U.S. Navy   Korean War   Naperville, IL   Flight date: 05/09/18

By Charlie Souhrada, Honor Flight Chicago Veteran Interview Volunteer

Floyd Ermer’s parents, August and Margaret, provided him with valuable life-lessons that helped to bring him home safe and sound from Korea. The examples they set followed their son, Floyd, through four years of service in the Navy, including two years aboard a minesweeper in the combat zone.

“The military is all about discipline,” says Floyd. “I was used to it growing up. When my dad said to do something, we knew better than to ask why. My mother, for her part, was one of the humblest people I’ve ever met. She worked like a dog and was a great cook. Growing up, none of us knew what bread from a bakery tasted like. And, when we’d go to a picnic, we knew to look for the food she brought!”

Floyd, along with his six brothers and two sisters, grew up on a 160-acre farm in Sheffield, Iowa. The family grew a little bit of everything including corn and soybeans. They raised chickens, hogs and cows that they milked by hand. “I remember being on the farm before electricity,” he says. “In fact, we installed plumbing ourselves after I returned home from the service!” Home wasn’t the only place without modern conveniences. For his first seven years of formal education, Floyd attended school in a one-room schoolhouse that also didn’t have indoor plumbing. To this day, he marvels at his teacher’s ability to manage everything by herself. After graduating from high school in nearby Rockwell, he spent a year working on the family farm. At the advice of an older brother, Floyd enlisted in the U.S. Navy in May, 1951.

During boot camp at the Naval Training Center San Diego, Floyd’s test scores earned him an assignment to electrician’s school, followed by mine warfare training in Yorktown, VA. After several months, Floyd was sent to the U.S. Naval base in Sasebo, Japan. He was assigned to the USS Curlew, a 136-foot minesweeper with a 28-man crew and a wooden hull that made it bob in the water like a cork. For 30 days at a time, the ship cleared mines in the Wonsan Harbor combat zone near North Korea, then would head back to base for maintenance, refueling and rest. “I’d never been away from home,” says Floyd, “but I don’t remember getting homesick because there was always something to do.”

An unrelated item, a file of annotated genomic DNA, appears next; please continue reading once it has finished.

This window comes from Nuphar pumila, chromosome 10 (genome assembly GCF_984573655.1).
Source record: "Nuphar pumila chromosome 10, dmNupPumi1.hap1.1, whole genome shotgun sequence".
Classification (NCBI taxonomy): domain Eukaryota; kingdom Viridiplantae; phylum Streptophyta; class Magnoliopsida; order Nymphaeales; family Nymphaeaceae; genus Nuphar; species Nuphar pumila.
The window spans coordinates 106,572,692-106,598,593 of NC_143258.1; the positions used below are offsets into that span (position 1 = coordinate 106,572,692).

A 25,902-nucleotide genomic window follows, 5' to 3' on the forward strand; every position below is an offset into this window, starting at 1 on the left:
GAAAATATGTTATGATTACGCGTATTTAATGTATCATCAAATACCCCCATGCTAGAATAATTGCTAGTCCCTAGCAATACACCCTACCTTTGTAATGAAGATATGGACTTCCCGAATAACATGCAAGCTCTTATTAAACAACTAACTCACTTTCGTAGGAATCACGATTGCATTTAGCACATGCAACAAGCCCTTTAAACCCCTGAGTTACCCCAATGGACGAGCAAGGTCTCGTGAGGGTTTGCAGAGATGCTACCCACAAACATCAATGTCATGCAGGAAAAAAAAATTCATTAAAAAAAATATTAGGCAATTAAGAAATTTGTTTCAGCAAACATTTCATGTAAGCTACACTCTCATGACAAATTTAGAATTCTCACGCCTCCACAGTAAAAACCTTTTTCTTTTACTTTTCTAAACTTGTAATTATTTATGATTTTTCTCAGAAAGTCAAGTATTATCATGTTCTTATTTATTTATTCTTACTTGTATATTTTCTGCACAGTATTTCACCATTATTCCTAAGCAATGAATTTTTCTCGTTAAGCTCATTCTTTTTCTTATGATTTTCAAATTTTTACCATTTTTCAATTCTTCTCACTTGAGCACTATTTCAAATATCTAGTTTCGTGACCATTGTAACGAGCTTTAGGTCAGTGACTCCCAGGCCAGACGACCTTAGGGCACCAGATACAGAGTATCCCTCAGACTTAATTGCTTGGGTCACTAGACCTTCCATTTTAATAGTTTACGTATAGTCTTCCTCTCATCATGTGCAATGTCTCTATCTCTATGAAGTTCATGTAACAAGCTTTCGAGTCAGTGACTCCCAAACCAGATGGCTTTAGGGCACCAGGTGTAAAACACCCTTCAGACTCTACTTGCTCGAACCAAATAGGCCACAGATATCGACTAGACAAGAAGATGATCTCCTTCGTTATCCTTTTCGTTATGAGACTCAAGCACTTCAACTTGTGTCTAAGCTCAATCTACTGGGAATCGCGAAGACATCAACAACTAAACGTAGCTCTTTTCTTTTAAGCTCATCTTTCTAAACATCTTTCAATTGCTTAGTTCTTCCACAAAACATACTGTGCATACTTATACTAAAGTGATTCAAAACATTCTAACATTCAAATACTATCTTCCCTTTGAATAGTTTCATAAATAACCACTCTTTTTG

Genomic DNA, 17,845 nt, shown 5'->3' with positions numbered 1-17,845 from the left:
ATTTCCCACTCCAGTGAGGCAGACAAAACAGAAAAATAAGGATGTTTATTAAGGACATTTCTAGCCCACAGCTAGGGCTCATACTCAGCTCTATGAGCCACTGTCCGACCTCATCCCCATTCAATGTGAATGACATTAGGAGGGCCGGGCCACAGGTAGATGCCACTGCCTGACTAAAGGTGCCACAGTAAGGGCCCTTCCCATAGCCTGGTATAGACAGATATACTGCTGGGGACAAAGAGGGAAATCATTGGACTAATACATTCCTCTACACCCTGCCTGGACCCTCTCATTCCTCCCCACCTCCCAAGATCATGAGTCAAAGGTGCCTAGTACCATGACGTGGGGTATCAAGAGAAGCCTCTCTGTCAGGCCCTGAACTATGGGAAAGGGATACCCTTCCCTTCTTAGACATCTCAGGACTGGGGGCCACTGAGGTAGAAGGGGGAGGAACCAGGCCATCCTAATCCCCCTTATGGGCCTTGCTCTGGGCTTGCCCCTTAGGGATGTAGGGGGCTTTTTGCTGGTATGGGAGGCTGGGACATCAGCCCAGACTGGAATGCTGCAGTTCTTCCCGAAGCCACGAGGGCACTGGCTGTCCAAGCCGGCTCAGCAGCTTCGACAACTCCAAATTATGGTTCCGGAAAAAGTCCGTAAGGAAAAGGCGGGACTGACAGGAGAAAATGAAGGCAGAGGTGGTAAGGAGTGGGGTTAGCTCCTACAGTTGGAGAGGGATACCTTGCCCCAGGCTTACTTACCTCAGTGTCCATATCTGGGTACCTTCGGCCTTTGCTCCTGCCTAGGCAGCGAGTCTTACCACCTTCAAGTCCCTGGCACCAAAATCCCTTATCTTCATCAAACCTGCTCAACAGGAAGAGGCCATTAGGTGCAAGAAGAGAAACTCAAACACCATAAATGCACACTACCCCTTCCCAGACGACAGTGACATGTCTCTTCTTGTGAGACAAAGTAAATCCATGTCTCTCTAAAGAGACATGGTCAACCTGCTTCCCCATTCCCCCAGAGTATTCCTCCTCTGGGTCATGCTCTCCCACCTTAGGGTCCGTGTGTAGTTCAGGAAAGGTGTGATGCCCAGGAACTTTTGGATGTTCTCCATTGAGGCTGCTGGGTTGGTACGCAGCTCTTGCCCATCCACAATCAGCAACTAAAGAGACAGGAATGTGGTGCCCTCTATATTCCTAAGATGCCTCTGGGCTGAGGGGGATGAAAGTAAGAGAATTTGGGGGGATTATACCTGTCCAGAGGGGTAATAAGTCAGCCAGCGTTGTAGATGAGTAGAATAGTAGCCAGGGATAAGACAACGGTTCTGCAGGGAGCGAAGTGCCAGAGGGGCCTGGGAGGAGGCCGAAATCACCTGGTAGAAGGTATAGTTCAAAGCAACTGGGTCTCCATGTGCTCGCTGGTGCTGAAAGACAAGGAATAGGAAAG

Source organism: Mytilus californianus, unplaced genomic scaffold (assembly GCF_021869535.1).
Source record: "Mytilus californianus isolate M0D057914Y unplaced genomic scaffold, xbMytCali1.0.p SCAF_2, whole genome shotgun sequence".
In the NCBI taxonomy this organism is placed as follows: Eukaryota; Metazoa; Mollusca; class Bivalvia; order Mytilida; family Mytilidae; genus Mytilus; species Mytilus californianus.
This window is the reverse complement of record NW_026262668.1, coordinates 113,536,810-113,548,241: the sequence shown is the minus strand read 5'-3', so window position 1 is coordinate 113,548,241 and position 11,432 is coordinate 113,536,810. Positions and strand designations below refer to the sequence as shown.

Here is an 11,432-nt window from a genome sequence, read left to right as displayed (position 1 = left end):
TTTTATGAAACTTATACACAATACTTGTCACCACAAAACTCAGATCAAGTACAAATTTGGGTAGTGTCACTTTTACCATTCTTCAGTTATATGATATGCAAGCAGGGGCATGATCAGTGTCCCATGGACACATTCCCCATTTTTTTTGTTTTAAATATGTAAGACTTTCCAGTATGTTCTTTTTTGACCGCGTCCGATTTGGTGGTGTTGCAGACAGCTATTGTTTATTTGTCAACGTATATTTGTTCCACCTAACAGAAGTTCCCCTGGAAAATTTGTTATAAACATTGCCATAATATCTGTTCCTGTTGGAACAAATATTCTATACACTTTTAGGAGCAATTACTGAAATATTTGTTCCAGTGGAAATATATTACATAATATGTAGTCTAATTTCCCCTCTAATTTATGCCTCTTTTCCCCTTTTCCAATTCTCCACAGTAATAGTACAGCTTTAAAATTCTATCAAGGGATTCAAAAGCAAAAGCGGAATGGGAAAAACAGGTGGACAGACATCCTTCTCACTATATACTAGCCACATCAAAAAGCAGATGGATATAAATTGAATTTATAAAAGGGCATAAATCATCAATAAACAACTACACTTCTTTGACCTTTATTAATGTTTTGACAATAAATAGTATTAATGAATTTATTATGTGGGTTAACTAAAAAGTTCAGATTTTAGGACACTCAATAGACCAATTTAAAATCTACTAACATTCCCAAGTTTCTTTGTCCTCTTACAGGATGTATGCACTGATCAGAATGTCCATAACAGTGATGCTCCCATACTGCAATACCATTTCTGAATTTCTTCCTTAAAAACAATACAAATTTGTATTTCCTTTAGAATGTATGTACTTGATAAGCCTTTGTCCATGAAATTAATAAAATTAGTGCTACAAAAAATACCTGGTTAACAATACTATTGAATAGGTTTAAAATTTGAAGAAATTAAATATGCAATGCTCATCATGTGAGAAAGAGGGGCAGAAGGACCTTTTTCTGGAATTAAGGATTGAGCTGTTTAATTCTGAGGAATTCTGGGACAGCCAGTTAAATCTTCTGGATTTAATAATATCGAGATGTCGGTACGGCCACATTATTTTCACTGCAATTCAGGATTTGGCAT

Aboard the USS Curlew, Floyd’s responsibilities included maintenance for all of the motors, generators, cables and facilities related to mine operations. One of his primary duties involved manning a sweep generator control box that sent electronic pulses through the water to detect magnetic mines.


According to Floyd, the Curlew swept for two kinds of mines: acoustic, which were triggered by sound and magnetic, which rested on the harbor bottom. To facilitate this function,  the Curlew had a wooden hull. On a typical day, the crew streamed minesweeping gear with steel cables and cutters to sever the anchor cables of moored mines, off the rear, or aft end of the ship. “When we swept, nobody was below deck,” he remembers. “Everybody had a job to do or you pitched in and helped somebody else. There wasn’t a lot of chatter or talking.” Thankfully, the Curlew never got hit by a mine. “We swept that harbor many times, sometimes in broad daylight, and no one ever bothered us!”

In July of 1953, as the Curlew was headed back to Sasebo after a 30-day stint, the crew was informed that the Korean War Armistice had been signed. As a result, Floyd’s time in Asia ended and he rotated out to Long Beach, CA. where he continued to serve on a variety of smaller minesweeping boats, or MSBs, each with a five-man crew.

In May, 1955, Floyd completed his four-year military commitment and returned to his family farm in Iowa. He worked on the farm and helped install plumbing in his parent’s house. He enrolled at Iowa State University in Ames in the fall where, thanks to the GI Bill, his tuition was $66 per quarter! “Can you imagine that?!?,” he remembers with a grin. After graduating in 1959, Floyd began his career with the U.S. Department of Agriculture (USDA) in December, as a quality inspector based in Albert Lea, Minnesota. “In the summer months, I would work on the vegetable crops and in the winter months, I got sent down to Florida where I worked on the citrus crop.”

His USDA career took him throughout the U.S. An assignment in Battle Creek, Michigan changed his life when he met his future wife, Marilyn, a school teacher, through a singles club in nearby Kalamazoo. The couple married in 1969. In 1975, Floyd assumed responsibility for the USDA office in Chicago, and the couple settled in Naperville where they raised their four children: Eric, Mark, Sara and Susan. In 1992, Floyd retired from the USDA as a regional director. In 1993, he decided he was too young to sit idle and began a second career working for Naperville School District 203 as a lunch room attendant. In 2003, he finally retired as a campus supervisor at Naperville North High School.

Floyd now spends his time attending morning mass almost daily, sharing frequent breakfasts with friends at a nearby McDonald’s, working out and enjoying visits to a family vacation home in Traverse City, Michigan.

Thank you, Floyd,  for your service. We hope you enjoy your well-earned, much-deserved Honor Flight!